Warwick is a UBC Political Science student who, as geography might hint at, does not live in Skeena-Bulkey Valley, and never has. According to an article by The Northern View, “Warwick says he will be touring the riding and talking to voters in the different communities sometime after April 20th.” I’m going to go out on a limb, guess his final exam is on the 20th, and wish him well on his 12-day tour of a riding of 323,720 square kilometres.
In the 2008 election, the Liberals only managed 1,916 votes here (their third lowest total in Canada), good for 5.5 per cent, so when previously nominated candidate and local mayor Sharon Hartwell dropped out last week, it stands to reason that the riding association turned their attention to simply finding a warm body.
Yet if you can’t find anyone with real qualifications or connection to your riding though, what’s the point of fielding a candidate at all? It’s one thing to find a student with no hope of winning. But a student who isn’t from your own riding? Whose only electoral achievements have been at the student council level?
Warwick is passionate about politics and cares deeply for the Liberal Party. It’s a wonderful opportunity for him. What it says about the party he represents is a different matter.
If Ignatieff wants to help students, targeted funds are better than washing everyone with money
Releasing part of his education platform this week — attractively titled the Learning Passport — Liberal Leader Michael Ignatieff promised up to $1,500 for every post-secondary student in Canada to help offset the rising costs of a university education. The money would be a grant, issued to every student, to help pay for university.
Quite frankly, the idea is not thought out very well.
$1 billion is a lot of money, especially for students who, by and large, are broke. But not all students are broke and not all students are in need. Canada Student Loans, through its needs-based scholarships and bursaries programs, collects a lot of data outlining which students are in need of funds and which are doing just fine on their own.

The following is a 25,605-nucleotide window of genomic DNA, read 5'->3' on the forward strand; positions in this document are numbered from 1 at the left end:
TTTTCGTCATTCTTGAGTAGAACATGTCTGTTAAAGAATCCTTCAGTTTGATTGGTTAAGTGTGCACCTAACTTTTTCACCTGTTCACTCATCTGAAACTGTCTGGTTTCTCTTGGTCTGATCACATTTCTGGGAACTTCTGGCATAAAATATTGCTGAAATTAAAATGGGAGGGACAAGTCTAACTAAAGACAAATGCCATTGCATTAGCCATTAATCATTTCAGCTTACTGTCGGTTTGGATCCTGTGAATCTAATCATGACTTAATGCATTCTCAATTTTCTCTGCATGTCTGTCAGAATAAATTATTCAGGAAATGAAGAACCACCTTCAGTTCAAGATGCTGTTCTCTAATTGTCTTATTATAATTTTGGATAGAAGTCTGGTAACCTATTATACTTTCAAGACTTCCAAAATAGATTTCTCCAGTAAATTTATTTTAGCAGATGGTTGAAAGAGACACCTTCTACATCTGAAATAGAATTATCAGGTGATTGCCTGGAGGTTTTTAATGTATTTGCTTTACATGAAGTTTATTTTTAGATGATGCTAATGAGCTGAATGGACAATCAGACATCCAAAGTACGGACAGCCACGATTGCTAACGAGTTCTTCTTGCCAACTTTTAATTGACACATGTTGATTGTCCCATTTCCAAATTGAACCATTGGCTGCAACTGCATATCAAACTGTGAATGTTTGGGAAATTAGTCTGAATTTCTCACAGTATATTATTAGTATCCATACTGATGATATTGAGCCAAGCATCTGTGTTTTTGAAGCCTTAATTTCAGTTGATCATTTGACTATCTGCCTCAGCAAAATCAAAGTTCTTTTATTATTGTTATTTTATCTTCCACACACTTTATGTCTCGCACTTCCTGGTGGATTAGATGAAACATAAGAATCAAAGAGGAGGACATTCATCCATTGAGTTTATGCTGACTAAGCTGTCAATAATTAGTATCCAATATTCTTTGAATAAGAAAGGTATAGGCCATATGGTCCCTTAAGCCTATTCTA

In their own words:
“In 2006-2007, the CSLP provided over $1.9 billion in full- and part-time student loans to approximately 345,000 students and awarded $141.8 million in non-repayable Canada Study Grants and Canada Access Grants (87,368 grants).”
By taking that billion dollars and applying it to needs-based grants instead of washing everyone in cash, Ignatieff could be boosting grants to students by more than seven times while maintaining needs-based loans at existing levels. Tuition fees at Canada’s post-secondary institutions have more than tripled since the early 1990s and in some provinces it has quintupled. And it’s only rising. Student debt in Canada is spiralling out of control, limiting participation in larger life events like cars and houses.
Ignatieff is right to invest in post-secondary education and right to try to improve access to those institutions. But blindly throwing money at the problem is the wrong approach. Targeted financing could do much to reduce student debt and improve access, if only Michael were smart enough to realize it.
But that doesn’t mean the census debate is igniting a culture war
A new Ekos poll released today suggests that university graduates prefer the Liberals over the governing Conservatives. Ekos president Frank Graves says this “trend” might reflect not only discontent over the great census crisis, but is also indicative of “a deeper structural divide between the educated elite and what Galbraith calls the ‘not so rich.’” By “not so rich” Graves is referring to “college graduates.” In other words, we are in the midst of a culture war, the census debate is the catalyst, and the line is being drawn between the university educated and the college educated. Too bad Ekos’s own data doesn’t appear to support that conclusion.
The two-week survey, conducted between July 7 and 20, shows that 29.9 per cent of those with a university degree would vote Conservative against 32.0 per cent who would vote Liberal if an election were held tomorrow. For the college educated the numbers are 34.8 per cent Conservative and 23.7 per cent Liberal. Apparently this is what Graves means by a “deeper divide” between the “educated elite” and everyone else.
For that speculation to have even a whiff of credibility, wouldn’t it have to be shown that the divide has actually deepened over time, say by tracking Ekos’s own polls? If the numbers are substantially different than they were in May or June, before the phrase ” long-form census ” found its way into newspapers on an almost daily basis, than Graves might have a point. But that isn’t the case.
In the Ekos poll released June 24, results were nearly identical to the July poll. University grads still favoured the Liberals (34.3 per cent) over the Conservatives (29.0 per cent) and college grads still preferred the Conservatives (34.1 per cent) against the Liberals (23.7 per cent). Despite these largely unchanged numbers, support for the government among university grads in fact increased in July over June, if only a little (0.9 per cent) and decreased for the Liberals by 2.3 per cent. While support among college grads for the government also increased between June and July, (0.7 per cent), support for the Liberals among this group was unchanged. Hardly a widening cultural chasm.